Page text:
Have you ever heard someone use the expression “you can’t do that, it’s against the law“?
It’s an expression that holds as much weight as saying “you can’t chew there, trees are made of wood“.
Let’s start with the first part of the expression. When someone says “you can’t do that“, then they are making an incorrect statement. Saying a person can’t do something means saying they are unable to do something. And humans can do anything they set their minds to – although some things (such as eating a poisonous mushroom) can only been done once.
The law has nothing to do with someone’s ability to do something. “You are not able to do that” is something completely different than “you are not allowed to do that“. The law simply is a set of rules that you are supposed to obey. But who makes up these rules? The short answer to that question would be “the Government”, but that answer is too simple. After all, “the Government” is a bunch of people elected by the people. And thus, the law is a collection of people-made rules created to dictate how society should be organised in the jurisdictional area they apply to. Dictating what is right and what is wrong: It is not the law that does that, it’s the people who made those laws.
Elaiza representing Germany in ESC2014, finished 18th
Since it is people who made up the laws, laws are far from perfect. See for example one extreme and then the other extreme. And just consider this: if “the law” really was so perfect, then why would different countries have different laws?
It was people who created the law, therefore it is people who can change the law. Step one in changing the law is to challenge it. To question it. To verify if a particular law or rule actually makes sense, or if maybe time has made it obsolete. If you challenge a rule and that rule flexes it’s muscles and wins: good, it means that that particular rule serves a purpose and should remain in place. But if you challenge a rule and there is no logic, sense or validity to uphold that rule, then that’s a pretty good sign that that rule probably should be nullified.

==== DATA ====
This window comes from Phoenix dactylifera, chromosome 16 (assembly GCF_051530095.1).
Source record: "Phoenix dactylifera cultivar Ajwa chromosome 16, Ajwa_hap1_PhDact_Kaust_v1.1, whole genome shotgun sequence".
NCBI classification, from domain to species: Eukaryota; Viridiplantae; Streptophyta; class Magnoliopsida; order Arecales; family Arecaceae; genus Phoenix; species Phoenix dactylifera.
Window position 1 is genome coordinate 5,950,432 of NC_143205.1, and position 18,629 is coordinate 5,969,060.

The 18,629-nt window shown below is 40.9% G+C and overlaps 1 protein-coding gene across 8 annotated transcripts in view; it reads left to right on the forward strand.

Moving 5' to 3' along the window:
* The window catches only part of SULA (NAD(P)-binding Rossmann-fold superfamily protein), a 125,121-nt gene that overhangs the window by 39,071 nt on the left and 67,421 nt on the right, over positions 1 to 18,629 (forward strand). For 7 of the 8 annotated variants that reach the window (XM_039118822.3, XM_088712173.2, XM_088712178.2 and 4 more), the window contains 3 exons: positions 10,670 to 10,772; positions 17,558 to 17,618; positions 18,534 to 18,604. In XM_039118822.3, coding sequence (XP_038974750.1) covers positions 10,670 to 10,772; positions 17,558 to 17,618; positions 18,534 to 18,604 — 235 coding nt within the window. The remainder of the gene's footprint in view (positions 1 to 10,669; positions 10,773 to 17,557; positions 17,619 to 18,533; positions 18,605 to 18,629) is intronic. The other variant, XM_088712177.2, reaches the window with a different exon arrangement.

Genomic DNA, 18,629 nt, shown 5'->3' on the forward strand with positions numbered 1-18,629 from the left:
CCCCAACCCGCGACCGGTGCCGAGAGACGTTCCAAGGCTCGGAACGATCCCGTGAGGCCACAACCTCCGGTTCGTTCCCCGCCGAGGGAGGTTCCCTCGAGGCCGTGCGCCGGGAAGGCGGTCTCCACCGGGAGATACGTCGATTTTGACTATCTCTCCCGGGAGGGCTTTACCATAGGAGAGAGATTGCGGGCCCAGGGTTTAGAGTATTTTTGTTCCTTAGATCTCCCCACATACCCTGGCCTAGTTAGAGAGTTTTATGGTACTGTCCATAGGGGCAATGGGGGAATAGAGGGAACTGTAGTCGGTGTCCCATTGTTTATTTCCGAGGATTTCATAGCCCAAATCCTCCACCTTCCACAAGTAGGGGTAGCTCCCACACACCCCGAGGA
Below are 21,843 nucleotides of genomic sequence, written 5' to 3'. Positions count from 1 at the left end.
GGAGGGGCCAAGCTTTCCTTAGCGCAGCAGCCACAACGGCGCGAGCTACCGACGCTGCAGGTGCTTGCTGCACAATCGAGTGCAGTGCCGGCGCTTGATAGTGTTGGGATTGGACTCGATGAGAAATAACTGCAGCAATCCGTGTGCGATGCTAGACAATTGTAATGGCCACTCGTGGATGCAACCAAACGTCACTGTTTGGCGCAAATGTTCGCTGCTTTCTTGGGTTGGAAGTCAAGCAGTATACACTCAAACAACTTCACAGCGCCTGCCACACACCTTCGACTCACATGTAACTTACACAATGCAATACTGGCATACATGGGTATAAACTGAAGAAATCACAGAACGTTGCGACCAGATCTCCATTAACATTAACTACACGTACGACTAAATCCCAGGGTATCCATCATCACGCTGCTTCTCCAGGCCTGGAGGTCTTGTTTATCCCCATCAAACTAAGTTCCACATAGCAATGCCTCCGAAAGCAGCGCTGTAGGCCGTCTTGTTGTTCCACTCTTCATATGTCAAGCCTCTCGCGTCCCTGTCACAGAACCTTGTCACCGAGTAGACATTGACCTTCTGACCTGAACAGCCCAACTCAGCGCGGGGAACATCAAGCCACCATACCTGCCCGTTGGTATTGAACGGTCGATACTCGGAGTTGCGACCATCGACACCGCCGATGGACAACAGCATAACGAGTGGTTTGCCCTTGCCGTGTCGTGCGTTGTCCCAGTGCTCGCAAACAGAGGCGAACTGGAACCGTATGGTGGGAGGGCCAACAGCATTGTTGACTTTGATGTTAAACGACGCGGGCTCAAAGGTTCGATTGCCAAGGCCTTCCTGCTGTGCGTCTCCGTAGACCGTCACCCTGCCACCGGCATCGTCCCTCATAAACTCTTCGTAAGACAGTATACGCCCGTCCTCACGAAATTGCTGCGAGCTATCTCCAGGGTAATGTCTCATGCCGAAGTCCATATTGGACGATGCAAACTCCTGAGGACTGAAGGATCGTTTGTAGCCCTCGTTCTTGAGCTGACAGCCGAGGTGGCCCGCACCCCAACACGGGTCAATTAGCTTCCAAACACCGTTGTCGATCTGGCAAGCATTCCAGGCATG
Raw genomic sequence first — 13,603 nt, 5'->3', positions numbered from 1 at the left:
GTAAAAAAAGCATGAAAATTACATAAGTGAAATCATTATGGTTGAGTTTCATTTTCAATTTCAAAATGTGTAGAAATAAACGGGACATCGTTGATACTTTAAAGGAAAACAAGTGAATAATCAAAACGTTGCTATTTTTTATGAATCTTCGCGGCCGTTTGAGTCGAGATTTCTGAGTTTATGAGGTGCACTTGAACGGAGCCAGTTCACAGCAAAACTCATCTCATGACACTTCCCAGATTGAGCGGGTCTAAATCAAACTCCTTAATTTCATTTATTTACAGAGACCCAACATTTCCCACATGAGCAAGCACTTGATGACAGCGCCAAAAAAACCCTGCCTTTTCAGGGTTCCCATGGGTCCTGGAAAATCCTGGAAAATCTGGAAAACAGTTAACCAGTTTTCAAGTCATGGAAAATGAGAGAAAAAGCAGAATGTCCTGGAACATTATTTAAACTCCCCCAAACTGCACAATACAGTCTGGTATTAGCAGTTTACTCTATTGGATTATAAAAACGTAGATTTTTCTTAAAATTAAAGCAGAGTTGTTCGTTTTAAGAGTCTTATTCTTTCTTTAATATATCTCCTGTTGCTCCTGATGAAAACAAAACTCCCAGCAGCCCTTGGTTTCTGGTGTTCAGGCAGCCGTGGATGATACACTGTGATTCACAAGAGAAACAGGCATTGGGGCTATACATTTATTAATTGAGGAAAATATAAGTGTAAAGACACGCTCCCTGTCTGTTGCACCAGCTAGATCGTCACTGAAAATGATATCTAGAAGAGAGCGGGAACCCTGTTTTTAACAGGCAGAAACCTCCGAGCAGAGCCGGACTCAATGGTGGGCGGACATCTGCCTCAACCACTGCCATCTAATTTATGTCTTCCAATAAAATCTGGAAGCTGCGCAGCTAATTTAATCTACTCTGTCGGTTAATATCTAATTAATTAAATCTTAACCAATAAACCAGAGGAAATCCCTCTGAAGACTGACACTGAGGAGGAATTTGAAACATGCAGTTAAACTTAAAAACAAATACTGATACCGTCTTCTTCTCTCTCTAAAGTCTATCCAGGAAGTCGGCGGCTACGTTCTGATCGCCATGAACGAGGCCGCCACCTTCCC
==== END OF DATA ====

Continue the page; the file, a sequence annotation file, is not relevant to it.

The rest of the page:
This doesn’t mean that you should go running around breaking every possible law you can. And you do not need a law to tell you that rape, murder, theft, et cetera are wrong.
No, I’m encouraging you to challenge the lesser, more absurd and idiotic kind of rules. The rules that make you wonder why they even exist. For example: which idiot came up with the idea that the Government should tell you how to raise your kids? Why are pedestrians allowed to cross the street *here* and not *there*? Who said “no U-turn” where it fits perfectly fine? When I bought a packet of biscuits or whatnot, why can’t I decide myself on which side I want to open the packet?
Do not harm others! Do not cry, moan or look for something to sue if you harm yourself (#DarwinAwards). But do always keep asking that one, famous question: why?
To round off, here is a small token of appreciation for those who challenge the rules. Those who keep on asking “why”. The heroes of modern society.
Series inspired by upcoming.nl, image credits supplied where known.